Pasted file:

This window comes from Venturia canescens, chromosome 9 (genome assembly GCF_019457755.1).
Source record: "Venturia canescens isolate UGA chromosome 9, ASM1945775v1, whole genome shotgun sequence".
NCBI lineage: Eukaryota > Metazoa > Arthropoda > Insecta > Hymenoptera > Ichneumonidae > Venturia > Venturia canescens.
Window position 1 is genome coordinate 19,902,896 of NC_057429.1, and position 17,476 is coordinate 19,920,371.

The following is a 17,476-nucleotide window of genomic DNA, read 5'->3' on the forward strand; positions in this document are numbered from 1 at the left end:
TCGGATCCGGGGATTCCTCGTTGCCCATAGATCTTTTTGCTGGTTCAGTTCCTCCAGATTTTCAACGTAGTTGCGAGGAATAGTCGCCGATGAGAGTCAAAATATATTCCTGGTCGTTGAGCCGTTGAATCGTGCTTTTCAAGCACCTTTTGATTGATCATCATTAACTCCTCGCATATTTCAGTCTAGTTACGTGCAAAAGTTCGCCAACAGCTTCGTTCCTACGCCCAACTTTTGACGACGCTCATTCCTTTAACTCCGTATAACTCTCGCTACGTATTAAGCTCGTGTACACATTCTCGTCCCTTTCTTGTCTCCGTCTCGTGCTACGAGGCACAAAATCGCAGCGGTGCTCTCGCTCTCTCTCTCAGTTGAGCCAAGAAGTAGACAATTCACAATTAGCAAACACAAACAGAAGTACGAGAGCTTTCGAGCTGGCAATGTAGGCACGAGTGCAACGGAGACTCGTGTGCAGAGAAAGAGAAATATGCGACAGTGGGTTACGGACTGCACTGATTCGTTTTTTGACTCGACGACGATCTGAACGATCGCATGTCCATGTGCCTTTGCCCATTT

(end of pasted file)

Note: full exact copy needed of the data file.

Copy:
This window comes from Venturia canescens, chromosome 9 (genome assembly GCF_019457755.1).
Source record: "Venturia canescens isolate UGA chromosome 9, ASM1945775v1, whole genome shotgun sequence".
NCBI lineage: Eukaryota > Metazoa > Arthropoda > Insecta > Hymenoptera > Ichneumonidae > Venturia > Venturia canescens.
Window position 1 is genome coordinate 19,902,896 of NC_057429.1, and position 17,476 is coordinate 19,920,371.

The following is a 17,476-nucleotide window of genomic DNA, read 5'->3' on the forward strand; positions in this document are numbered from 1 at the left end:
TCGGATCCGGGGATTCCTCGTTGCCCATAGATCTTTTTGCTGGTTCAGTTCCTCCAGATTTTCAACGTAGTTGCGAGGAATAGTCGCCGATGAGAGTCAAAATATATTCCTGGTCGTTGAGCCGTTGAATCGTGCTTTTCAAGCACCTTTTGATTGATCATCATTAACTCCTCGCATATTTCAGTCTAGTTACGTGCAAAAGTTCGCCAACAGCTTCGTTCCTACGCCCAACTTTTGACGACGCTCATTCCTTTAACTCCGTATAACTCTCGCTACGTATTAAGCTCGTGTACACATTCTCGTCCCTTTCTTGTCTCCGTCTCGTGCTACGAGGCACAAAATCGCAGCGGTGCTCTCGCTCTCTCTCTCAGTTGAGCCAAGAAGTAGACAATTCACAATTAGCAAACACAAACAGAAGTACGAGAGCTTTCGAGCTGGCAATGTAGGCACGAGTGCAACGGAGACTCGTGTGCAGAGAAAGAGAAATATGCGACAGTGGGTTACGGACTGCACTGATTCGTTTTTTGACTCGACGACGATCTGAACGATCGCATGTCCATGTGCCTTTGCCCATTT